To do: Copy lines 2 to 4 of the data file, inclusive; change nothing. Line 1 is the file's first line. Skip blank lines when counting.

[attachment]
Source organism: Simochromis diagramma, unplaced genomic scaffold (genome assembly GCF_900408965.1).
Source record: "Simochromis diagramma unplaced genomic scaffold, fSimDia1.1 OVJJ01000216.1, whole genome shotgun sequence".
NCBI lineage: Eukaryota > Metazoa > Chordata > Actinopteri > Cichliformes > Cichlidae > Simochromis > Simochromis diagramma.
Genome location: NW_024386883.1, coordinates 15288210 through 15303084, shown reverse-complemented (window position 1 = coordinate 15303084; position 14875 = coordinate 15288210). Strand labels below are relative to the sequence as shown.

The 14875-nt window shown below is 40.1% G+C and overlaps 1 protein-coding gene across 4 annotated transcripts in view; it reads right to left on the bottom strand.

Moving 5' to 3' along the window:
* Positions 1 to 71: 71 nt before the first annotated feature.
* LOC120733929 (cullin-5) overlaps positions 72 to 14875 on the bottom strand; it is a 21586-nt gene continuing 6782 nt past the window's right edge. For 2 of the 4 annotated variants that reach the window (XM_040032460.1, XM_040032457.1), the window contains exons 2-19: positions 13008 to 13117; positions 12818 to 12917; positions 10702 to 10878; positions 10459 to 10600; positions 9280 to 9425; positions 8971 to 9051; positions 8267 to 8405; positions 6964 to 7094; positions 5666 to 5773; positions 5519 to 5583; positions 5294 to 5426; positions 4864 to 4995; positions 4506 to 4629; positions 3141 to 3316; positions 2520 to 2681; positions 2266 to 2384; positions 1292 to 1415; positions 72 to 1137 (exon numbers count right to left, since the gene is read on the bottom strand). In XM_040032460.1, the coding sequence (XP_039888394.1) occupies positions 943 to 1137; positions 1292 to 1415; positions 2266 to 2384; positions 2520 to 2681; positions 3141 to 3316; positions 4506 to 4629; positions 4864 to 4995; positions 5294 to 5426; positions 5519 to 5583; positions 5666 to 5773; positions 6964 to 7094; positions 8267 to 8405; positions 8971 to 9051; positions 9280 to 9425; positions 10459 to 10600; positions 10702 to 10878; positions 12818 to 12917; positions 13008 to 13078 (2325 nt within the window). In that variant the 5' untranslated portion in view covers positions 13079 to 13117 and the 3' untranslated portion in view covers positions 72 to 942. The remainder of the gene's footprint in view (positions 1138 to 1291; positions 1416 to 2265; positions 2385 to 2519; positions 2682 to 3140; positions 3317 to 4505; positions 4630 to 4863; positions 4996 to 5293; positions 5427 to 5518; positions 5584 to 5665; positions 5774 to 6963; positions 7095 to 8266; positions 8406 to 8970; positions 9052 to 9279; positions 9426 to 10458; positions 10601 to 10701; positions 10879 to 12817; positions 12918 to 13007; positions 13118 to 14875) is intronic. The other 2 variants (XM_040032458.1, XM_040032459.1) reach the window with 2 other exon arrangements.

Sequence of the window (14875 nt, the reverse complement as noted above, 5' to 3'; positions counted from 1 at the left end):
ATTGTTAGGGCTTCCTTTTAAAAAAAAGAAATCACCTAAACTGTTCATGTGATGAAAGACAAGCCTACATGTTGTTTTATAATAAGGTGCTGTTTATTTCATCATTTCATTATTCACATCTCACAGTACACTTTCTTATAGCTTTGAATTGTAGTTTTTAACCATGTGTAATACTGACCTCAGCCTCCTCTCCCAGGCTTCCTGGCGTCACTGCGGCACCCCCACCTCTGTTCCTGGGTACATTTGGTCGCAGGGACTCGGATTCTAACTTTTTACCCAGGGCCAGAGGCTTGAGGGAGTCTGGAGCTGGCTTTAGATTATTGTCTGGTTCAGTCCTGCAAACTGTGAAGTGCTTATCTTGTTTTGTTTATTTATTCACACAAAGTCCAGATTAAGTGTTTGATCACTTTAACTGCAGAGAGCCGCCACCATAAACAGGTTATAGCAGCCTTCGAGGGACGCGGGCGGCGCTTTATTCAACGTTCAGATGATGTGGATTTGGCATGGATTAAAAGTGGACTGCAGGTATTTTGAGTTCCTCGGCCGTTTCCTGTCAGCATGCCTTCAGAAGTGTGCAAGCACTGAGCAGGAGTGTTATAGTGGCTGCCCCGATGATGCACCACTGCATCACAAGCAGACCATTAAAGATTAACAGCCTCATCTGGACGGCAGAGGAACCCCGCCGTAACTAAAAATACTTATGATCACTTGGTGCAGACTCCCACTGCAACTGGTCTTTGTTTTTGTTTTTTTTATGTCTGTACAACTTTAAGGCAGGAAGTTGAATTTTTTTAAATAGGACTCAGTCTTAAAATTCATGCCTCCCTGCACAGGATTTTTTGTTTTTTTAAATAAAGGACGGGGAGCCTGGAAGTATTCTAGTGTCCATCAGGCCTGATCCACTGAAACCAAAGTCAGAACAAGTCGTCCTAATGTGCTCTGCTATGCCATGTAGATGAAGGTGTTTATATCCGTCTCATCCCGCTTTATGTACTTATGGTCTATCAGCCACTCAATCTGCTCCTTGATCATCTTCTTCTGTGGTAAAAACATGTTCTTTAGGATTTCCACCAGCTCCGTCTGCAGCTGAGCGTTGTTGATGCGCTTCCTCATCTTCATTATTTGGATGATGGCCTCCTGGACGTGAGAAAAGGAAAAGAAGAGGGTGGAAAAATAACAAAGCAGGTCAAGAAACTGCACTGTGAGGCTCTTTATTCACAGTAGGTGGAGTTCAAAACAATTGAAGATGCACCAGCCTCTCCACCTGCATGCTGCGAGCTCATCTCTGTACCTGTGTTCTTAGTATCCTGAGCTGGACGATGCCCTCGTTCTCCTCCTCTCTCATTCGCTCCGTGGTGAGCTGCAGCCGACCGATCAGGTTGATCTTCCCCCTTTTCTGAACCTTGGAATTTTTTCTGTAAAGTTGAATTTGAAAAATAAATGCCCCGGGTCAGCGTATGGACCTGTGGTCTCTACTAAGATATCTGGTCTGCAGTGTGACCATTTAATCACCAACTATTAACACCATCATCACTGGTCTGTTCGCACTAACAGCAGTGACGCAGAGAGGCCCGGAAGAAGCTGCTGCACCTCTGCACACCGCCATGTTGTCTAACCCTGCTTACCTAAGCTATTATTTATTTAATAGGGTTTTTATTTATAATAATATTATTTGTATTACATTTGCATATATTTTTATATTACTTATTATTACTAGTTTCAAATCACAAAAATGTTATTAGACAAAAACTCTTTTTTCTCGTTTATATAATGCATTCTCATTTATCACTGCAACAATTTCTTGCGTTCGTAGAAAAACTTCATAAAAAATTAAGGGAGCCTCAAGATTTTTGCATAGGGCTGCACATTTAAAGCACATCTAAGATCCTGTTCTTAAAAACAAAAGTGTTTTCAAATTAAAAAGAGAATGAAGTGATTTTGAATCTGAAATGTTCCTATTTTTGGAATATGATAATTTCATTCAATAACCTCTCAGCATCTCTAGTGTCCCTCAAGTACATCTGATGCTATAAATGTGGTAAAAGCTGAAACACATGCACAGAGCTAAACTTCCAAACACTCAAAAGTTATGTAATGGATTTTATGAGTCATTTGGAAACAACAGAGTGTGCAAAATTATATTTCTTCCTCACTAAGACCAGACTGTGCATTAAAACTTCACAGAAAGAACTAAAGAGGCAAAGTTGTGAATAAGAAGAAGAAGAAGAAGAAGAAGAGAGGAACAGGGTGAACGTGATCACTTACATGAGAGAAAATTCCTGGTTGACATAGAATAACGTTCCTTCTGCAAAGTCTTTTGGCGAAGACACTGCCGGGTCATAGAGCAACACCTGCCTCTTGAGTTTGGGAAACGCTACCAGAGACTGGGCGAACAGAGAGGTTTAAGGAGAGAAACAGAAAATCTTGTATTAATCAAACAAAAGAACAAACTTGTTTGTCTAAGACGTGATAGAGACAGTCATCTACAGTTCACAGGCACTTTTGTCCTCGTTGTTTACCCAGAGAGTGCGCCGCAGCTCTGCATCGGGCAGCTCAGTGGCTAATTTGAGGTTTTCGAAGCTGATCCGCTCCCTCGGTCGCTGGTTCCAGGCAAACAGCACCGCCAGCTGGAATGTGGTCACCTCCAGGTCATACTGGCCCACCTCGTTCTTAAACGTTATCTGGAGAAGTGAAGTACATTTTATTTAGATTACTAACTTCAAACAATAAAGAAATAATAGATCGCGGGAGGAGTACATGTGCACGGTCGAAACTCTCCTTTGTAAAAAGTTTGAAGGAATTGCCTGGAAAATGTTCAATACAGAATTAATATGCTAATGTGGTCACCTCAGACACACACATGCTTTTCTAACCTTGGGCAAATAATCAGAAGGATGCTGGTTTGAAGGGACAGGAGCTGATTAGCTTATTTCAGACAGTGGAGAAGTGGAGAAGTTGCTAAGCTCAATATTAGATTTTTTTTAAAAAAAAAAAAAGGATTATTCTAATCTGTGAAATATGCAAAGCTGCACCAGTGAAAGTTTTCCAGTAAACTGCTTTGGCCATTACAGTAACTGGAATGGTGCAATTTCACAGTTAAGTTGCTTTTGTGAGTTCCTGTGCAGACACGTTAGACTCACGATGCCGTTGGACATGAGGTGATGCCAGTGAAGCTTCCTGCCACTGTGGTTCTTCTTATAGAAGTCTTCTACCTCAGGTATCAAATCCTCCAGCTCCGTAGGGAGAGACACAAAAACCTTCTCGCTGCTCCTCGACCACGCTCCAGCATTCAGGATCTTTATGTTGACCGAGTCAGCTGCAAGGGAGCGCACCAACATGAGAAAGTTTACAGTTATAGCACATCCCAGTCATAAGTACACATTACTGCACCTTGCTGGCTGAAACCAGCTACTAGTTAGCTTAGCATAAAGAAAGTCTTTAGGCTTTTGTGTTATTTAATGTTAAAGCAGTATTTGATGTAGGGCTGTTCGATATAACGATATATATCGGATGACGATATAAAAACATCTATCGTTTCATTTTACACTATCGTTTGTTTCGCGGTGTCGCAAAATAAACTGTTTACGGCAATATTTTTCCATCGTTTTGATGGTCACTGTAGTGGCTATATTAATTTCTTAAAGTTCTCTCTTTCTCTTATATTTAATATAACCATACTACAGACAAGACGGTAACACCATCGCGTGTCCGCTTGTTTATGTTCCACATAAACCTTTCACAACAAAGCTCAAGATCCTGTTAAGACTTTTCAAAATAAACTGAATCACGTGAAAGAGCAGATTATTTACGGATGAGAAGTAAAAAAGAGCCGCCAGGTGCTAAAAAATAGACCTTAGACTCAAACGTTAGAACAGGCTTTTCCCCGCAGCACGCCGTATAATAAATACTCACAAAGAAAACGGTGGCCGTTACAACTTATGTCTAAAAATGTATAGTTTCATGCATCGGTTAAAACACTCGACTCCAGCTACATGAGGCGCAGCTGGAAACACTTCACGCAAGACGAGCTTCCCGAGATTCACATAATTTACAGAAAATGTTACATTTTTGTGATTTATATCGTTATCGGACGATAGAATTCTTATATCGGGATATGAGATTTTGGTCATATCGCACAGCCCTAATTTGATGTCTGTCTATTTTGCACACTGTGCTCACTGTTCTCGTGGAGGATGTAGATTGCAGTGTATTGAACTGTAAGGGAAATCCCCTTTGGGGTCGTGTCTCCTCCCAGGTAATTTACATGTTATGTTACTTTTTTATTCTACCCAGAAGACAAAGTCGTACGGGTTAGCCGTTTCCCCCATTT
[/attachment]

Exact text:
Source record: "Simochromis diagramma unplaced genomic scaffold, fSimDia1.1 OVJJ01000216.1, whole genome shotgun sequence".
NCBI lineage: Eukaryota > Metazoa > Chordata > Actinopteri > Cichliformes > Cichlidae > Simochromis > Simochromis diagramma.
Genome location: NW_024386883.1, coordinates 15288210 through 15303084, shown reverse-complemented (window position 1 = coordinate 15303084; position 14875 = coordinate 15288210). Strand labels below are relative to the sequence as shown.